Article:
Govt hospitals flooded, patients face infection risk


In Parel, a picture of contrast emerged in two heritage buildings that house city’s major hospitals-King Edward Memorial and Bai Jerbai Wadia. On Tuesday, heavy rains flooded the KEM hospital’s ground floor, which houses two paediatric wards, two medicine wards, casualty and emergency ward, forcing over 50 patients to be transferred to already over-crowded first and second floor wards of the hospital. A stone’s throw away, Wadia hospital’s corridors remained water free, except for waterlogging at the entrance gates.

Both hospitals, started in 1926, are 90 years’ old. The only difference — Wadia Hospital is built on a higher platform, and is topographically higher than KEM hospital. “The water levels rose within three hours in morning. One of the lifts stopped functioning,” a doctor from psychiatry department, KEM, said.

According to Dean Dr Avinash Supe, the hospital has two pumps that worked in full force to pump water out. “The water flows from Parel village towards our hospital. Water collected in ward 4 and 4A. Critical patients were transferred to other floors,” he said, adding the hospital has decided to provide shelter to all patients who visited on Tuesday since they had no mode of returning home.

Across the city, Sewri TB and Nair hospital were flooded near the entrance, changing room for nurses in Mahatma Jyotirao Phule hospital, Vikhroli, remained flooded while its female ward on first floor had leakages. In MT Agrawal hospital, Mulund, the paediatric ward on third floor had constant splashes of water from the terrace above. The hospital’s out-patient department also accumulated water on ground floor.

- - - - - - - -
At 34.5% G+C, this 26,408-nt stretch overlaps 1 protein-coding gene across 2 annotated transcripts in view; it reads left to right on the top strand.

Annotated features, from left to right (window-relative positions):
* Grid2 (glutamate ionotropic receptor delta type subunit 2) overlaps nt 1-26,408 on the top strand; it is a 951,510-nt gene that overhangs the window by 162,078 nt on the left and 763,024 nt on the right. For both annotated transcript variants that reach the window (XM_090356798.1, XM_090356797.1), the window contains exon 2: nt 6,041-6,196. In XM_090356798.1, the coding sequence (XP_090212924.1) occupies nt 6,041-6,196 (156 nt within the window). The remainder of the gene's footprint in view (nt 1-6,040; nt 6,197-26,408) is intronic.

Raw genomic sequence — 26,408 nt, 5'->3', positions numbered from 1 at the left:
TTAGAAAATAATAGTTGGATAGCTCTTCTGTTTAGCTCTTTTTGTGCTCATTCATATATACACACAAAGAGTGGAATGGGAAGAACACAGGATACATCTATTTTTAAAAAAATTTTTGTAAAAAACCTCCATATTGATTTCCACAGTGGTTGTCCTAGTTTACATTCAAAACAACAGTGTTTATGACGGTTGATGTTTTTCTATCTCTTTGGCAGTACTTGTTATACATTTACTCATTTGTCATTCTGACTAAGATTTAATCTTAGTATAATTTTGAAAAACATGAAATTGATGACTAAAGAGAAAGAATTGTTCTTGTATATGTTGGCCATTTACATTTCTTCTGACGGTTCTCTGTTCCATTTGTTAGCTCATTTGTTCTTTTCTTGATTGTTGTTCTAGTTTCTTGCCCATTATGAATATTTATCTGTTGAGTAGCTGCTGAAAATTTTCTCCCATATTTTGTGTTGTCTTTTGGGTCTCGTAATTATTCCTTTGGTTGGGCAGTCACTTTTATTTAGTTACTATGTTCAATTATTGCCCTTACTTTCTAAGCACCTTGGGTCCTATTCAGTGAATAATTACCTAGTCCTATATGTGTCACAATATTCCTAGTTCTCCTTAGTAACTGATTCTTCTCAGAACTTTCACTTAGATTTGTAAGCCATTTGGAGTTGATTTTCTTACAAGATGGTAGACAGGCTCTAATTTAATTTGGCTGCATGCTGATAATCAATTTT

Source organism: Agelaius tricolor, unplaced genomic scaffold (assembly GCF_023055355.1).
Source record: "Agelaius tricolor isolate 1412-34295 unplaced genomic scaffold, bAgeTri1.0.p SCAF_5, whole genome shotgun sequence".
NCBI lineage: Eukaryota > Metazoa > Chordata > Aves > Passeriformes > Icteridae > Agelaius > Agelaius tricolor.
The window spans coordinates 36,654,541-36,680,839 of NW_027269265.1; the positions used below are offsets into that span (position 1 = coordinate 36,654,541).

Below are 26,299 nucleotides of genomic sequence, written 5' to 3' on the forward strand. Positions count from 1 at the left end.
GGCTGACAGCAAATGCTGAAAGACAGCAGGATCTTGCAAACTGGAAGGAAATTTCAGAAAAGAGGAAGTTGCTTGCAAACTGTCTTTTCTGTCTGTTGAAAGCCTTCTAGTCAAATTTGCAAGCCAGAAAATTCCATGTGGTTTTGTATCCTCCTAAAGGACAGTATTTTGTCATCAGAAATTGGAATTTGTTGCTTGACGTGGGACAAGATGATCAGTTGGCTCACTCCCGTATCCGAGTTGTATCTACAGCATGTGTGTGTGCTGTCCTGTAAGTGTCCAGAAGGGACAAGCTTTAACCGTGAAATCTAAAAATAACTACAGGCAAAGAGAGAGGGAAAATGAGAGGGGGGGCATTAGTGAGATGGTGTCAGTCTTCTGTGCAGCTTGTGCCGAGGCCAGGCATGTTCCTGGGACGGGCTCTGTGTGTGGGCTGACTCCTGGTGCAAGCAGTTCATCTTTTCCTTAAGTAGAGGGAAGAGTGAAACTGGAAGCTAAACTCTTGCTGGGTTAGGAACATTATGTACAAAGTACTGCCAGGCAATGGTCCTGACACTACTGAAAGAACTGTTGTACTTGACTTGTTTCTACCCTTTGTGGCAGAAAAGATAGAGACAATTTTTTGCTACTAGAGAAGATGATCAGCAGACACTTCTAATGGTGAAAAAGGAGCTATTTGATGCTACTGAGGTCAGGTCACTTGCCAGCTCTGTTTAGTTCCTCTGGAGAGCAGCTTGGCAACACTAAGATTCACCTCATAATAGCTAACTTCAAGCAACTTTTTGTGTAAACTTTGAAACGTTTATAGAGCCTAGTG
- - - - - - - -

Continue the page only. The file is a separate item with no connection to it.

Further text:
In KEM, patients clutched their medical files to their chest, as some waded through knee-deep water in corridors and others sat on wheelchairs to be transferred to another ward. Paediatric patients remained in their crib-like cots, with their parents tensed by their side. The ground floor has two paediatric wards with over 70 beds and two medicine wards with over 90 beds. “This is the situation every Monsoon. The patient load is also double the capacity leading to risk of infection spread,” said Nurse Kalpana Manjula, secretary of Noble Nursing Union.

Doctors said children admitted in paediatric ward and patients in medicine ward, both immuno-compromised, faced high risk of diarrhoea, cross infection from one patient to another due to poor infection control mechanism in flooded wards. Throughout Tuesday, ward boys mopped and cleaned floors to sweep water away.

Vishwas Mote, assistant commissioner of F-south (Parel), said a team was sent to KEM hospital on Tuesday afternoon to understand which drainage line was clogged. “Every year before Monsoons, we conduct maintenance activity of de-silting and drainage clearance in and around the hospital. The hospital has its own maintenance department that monitors all hospital drainage lines,” Mote said.  “It is a British-era structure. The intensity of rains is also high making matters worse,” Mote added.

Across the road, Wadia Hospital faced glitches due to waterlogged entrance. Staffers kept emergency medical supplies on platforms to avoid contamination. “The hospital has been built on a raised platform, higher than KEM. So far water has not seeped in. As precaution, we carried out storm-water drainage and maintenance work of all outlets before Monsoons,” said Dr Minnie Bodhanwala, CEO of Wadia Hospital. The hospital is, however, depending on generators after BEST cut supply to two phases in OPD and corridors. “Our generators can last for two days,” Bodhanwala said.

In Nair hospital, where the low-lying region witnesses flood every year, administration is bracing to face a power cut. “We have charged our generators and alerted engineers. BMC has notified of possible power cut, said Dr RN Bharmal, dean at hospital. In Sion hospital, the power supply was partially cut on Tuesday since 5 pm. Hospital has asked BEST to restore supply. It has three generators functioning.


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